Midweek Musings 16th December 2020
Understanding Our Life Story
(By Tim Hayes)
Many of you will know that our son Luke is adopted. Having him as part of our family has brought us great joy, and certainly in my case, filled a hole in my life that I didn’t know I had. Last week Luke’s social worker sent us his life story book and later life letter. The life story book is age appropriate and designed for us to read with Luke so he grows to understand that he is adopted and a bit about why this came about. The later life letter is addressed directly to him and designed to explain the full details of his adoption circumstances when we feel he is ready to have it, probably in his late teens.
Reading his life story book fills me with conflicting bittersweet emotions. I feel sadness for Luke that his start in life has been difficult, that he will forever have this emptiness in his life, and questions we will probably not be able to fully answer. At the same time, I feel so grateful that he has come to us to be part of our family and we have the opportunity to love and care for him. I hope and pray that he will always know that we absolutely love him as much as if we had given birth to him ourselves.
Sometimes the Bible uses adoption as a way to try to explain our relationship with God. Romans 8:15 explains that when we receive the Holy Spirit this brings about our adoption to sonship and we cry out ‘Abba’ father. It explains that in becoming children of God we also become heirs of God, alongside Jesus, if we share in his sufferings in order to share in his Glory. Adopted children certainly have their share of suffering. When an adopted child reads their life story book with their adopted parents, much of it must seem confusing and at times unfair, though hopefully the love that their adopted parents have for them shines through. In some ways this is similar to how I feel when I read my Bible, a life story book sent from God. I think I understand the overarching message of God’s love for me in it, but many passages seem confusing and some, in the context of my limited understanding, seem unfair.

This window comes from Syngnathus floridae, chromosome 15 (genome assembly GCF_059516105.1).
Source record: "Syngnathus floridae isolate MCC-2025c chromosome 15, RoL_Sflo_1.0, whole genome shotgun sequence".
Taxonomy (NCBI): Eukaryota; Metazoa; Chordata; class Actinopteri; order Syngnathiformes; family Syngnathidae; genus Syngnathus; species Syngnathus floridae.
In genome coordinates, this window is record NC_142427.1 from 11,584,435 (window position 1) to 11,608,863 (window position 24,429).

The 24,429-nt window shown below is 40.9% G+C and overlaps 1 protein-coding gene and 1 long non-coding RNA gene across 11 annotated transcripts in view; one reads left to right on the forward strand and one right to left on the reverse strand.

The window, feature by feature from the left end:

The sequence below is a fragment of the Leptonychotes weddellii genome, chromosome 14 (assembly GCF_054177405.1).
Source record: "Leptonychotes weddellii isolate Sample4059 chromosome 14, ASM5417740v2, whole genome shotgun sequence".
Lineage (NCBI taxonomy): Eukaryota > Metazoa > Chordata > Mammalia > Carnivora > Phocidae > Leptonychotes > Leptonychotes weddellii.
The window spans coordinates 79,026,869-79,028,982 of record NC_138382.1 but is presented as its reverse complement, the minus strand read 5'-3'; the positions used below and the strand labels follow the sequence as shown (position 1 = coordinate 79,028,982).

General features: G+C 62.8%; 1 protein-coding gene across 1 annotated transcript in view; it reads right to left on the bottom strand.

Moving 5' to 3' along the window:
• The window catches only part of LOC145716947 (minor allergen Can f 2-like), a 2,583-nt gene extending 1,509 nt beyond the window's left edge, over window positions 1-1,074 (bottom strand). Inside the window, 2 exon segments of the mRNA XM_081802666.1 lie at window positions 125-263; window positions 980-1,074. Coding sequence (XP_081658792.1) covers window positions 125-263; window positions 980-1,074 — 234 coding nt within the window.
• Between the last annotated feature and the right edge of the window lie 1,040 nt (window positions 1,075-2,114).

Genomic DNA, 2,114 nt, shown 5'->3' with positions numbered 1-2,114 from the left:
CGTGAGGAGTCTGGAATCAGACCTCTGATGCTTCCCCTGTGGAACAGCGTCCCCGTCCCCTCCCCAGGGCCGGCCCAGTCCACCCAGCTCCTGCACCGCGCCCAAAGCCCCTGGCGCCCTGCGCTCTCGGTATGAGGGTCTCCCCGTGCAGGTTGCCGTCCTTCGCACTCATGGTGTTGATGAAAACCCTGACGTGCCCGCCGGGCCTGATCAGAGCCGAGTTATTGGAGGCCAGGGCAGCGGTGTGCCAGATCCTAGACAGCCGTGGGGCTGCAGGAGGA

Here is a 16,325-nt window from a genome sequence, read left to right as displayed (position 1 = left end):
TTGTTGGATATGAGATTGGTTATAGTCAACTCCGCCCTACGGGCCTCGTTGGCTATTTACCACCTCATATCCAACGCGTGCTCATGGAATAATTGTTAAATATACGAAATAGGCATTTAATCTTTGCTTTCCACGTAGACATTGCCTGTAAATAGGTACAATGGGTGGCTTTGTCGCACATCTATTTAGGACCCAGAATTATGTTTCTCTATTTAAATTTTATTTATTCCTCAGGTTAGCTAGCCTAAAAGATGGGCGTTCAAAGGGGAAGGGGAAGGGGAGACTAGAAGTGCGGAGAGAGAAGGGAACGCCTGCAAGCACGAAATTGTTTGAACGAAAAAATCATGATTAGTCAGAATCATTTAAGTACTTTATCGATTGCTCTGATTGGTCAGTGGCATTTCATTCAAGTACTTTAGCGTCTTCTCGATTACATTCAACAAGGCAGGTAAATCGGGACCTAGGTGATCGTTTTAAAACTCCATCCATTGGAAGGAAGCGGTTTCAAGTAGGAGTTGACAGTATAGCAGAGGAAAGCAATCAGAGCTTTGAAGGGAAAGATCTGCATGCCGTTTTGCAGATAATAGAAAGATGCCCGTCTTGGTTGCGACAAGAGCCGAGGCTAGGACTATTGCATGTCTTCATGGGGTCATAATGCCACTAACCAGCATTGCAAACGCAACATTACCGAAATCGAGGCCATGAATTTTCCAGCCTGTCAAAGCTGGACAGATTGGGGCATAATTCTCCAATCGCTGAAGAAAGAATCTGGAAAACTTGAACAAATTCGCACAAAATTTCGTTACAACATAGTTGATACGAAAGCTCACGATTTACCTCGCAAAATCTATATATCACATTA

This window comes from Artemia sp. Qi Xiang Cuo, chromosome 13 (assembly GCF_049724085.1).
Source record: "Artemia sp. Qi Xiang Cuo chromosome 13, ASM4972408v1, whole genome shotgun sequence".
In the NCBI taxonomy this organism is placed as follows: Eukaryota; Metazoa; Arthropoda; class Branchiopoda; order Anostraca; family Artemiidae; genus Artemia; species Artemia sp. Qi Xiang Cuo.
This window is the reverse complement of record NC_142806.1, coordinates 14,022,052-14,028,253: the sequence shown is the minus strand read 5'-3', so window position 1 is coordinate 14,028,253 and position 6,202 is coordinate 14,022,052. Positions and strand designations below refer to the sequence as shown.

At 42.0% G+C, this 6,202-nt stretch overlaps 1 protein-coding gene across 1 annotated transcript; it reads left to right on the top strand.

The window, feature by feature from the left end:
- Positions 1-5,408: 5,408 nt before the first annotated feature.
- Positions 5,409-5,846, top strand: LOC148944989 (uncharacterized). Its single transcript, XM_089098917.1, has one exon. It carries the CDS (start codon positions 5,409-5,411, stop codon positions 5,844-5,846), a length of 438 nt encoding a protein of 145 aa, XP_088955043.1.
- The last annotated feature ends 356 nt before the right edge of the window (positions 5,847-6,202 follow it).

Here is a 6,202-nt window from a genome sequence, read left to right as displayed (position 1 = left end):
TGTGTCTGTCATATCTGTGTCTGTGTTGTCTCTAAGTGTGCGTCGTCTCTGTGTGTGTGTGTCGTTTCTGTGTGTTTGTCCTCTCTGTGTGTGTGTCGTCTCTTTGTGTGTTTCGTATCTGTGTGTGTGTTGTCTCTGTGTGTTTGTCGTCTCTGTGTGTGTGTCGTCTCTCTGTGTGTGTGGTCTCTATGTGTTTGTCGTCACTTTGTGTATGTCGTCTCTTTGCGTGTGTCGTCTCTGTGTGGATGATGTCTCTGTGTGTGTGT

Similar to my emotions when I consider the circumstances of Luke’s adoption, I wonder if God’s experience of us as his adopted children is bittersweet. We know that he loves us, yet we continue to stumble, question, disobey and at times turn away from him. I wonder if he experiences pain and disappointment when we do this? Despite this he demonstrates his love for us, patiently standing alongside us ready to comfort us when we are ready to turn back to him.
When Luke is old enough, he will read his later life letter and understand the full circumstances of his adoption. For Luke, this will probably be a time that brings new questions and difficult emotions. For us all when we join God and Jesus, either after death, or when he returns to form a new heaven and a new earth, I like to think that we will finally understand the full circumstances of our adoption by him. But unlike a later life letter, that understanding will be full of joy, celebration and answers.